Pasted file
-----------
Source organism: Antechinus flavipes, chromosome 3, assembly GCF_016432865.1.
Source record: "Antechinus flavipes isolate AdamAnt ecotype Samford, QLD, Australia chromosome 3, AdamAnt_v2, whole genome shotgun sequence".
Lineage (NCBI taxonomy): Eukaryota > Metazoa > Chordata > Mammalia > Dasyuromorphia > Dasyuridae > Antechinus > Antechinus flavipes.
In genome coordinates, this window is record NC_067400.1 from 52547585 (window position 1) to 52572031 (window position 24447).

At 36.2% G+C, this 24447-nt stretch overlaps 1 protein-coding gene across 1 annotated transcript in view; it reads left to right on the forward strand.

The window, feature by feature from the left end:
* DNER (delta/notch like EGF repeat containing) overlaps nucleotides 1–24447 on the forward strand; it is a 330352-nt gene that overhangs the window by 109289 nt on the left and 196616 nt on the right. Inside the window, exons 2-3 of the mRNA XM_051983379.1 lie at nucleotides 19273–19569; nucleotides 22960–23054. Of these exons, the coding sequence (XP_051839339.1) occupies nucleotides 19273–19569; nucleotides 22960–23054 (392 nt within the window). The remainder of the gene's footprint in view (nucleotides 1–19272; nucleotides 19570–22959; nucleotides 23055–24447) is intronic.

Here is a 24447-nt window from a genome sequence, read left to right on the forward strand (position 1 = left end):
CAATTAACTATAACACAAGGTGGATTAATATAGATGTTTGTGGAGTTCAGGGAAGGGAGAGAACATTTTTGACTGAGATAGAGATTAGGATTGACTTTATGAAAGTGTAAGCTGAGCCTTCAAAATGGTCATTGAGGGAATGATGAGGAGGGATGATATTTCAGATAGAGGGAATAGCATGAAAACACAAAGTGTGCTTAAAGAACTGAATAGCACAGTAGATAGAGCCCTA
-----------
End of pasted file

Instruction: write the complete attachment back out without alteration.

Source organism: Antechinus flavipes, chromosome 3, assembly GCF_016432865.1.
Source record: "Antechinus flavipes isolate AdamAnt ecotype Samford, QLD, Australia chromosome 3, AdamAnt_v2, whole genome shotgun sequence".
Lineage (NCBI taxonomy): Eukaryota > Metazoa > Chordata > Mammalia > Dasyuromorphia > Dasyuridae > Antechinus > Antechinus flavipes.
In genome coordinates, this window is record NC_067400.1 from 52547585 (window position 1) to 52572031 (window position 24447).

At 36.2% G+C, this 24447-nt stretch overlaps 1 protein-coding gene across 1 annotated transcript in view; it reads left to right on the forward strand.

The window, feature by feature from the left end:
* DNER (delta/notch like EGF repeat containing) overlaps nucleotides 1–24447 on the forward strand; it is a 330352-nt gene that overhangs the window by 109289 nt on the left and 196616 nt on the right. Inside the window, exons 2-3 of the mRNA XM_051983379.1 lie at nucleotides 19273–19569; nucleotides 22960–23054. Of these exons, the coding sequence (XP_051839339.1) occupies nucleotides 19273–19569; nucleotides 22960–23054 (392 nt within the window). The remainder of the gene's footprint in view (nucleotides 1–19272; nucleotides 19570–22959; nucleotides 23055–24447) is intronic.

Here is a 24447-nt window from a genome sequence, read left to right on the forward strand (position 1 = left end):
CAATTAACTATAACACAAGGTGGATTAATATAGATGTTTGTGGAGTTCAGGGAAGGGAGAGAACATTTTTGACTGAGATAGAGATTAGGATTGACTTTATGAAAGTGTAAGCTGAGCCTTCAAAATGGTCATTGAGGGAATGATGAGGAGGGATGATATTTCAGATAGAGGGAATAGCATGAAAACACAAAGTGTGCTTAAAGAACTGAATAGCACAGTAGATAGAGCCCTA